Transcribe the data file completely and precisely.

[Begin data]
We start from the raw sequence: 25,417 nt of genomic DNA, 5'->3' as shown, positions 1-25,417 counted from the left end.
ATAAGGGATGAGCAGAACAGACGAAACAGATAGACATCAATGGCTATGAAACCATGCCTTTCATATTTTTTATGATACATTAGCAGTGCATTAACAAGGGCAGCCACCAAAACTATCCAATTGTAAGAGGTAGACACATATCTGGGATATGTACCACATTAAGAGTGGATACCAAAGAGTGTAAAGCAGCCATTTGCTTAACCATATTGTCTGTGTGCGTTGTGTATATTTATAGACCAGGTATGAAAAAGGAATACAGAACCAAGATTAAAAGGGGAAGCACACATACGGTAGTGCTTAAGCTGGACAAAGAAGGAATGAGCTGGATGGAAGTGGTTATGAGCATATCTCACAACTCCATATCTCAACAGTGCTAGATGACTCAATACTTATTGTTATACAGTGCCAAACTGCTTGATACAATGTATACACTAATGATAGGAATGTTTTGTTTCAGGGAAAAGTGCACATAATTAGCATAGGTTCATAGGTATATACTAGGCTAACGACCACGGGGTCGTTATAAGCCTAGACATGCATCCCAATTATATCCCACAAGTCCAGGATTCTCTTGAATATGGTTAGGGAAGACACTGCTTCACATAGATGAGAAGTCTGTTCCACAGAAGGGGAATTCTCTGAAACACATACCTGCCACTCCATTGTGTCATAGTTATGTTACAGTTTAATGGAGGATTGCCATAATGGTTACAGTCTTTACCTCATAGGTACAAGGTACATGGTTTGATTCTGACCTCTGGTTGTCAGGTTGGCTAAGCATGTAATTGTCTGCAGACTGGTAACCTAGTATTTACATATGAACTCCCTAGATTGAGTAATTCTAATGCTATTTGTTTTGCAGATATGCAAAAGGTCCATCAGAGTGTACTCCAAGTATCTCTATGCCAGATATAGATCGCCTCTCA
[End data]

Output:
We start from the raw sequence: 25,417 nt of genomic DNA, 5'->3' as shown, positions 1-25,417 counted from the left end.
ATAAGGGATGAGCAGAACAGACGAAACAGATAGACATCAATGGCTATGAAACCATGCCTTTCATATTTTTTATGATACATTAGCAGTGCATTAACAAGGGCAGCCACCAAAACTATCCAATTGTAAGAGGTAGACACATATCTGGGATATGTACCACATTAAGAGTGGATACCAAAGAGTGTAAAGCAGCCATTTGCTTAACCATATTGTCTGTGTGCGTTGTGTATATTTATAGACCAGGTATGAAAAAGGAATACAGAACCAAGATTAAAAGGGGAAGCACACATACGGTAGTGCTTAAGCTGGACAAAGAAGGAATGAGCTGGATGGAAGTGGTTATGAGCATATCTCACAACTCCATATCTCAACAGTGCTAGATGACTCAATACTTATTGTTATACAGTGCCAAACTGCTTGATACAATGTATACACTAATGATAGGAATGTTTTGTTTCAGGGAAAAGTGCACATAATTAGCATAGGTTCATAGGTATATACTAGGCTAACGACCACGGGGTCGTTATAAGCCTAGACATGCATCCCAATTATATCCCACAAGTCCAGGATTCTCTTGAATATGGTTAGGGAAGACACTGCTTCACATAGATGAGAAGTCTGTTCCACAGAAGGGGAATTCTCTGAAACACATACCTGCCACTCCATTGTGTCATAGTTATGTTACAGTTTAATGGAGGATTGCCATAATGGTTACAGTCTTTACCTCATAGGTACAAGGTACATGGTTTGATTCTGACCTCTGGTTGTCAGGTTGGCTAAGCATGTAATTGTCTGCAGACTGGTAACCTAGTATTTACATATGAACTCCCTAGATTGAGTAATTCTAATGCTATTTGTTTTGCAGATATGCAAAAGGTCCATCAGAGTGTACTCCAAGTATCTCTATGCCAGATATAGATCGCCTCTCA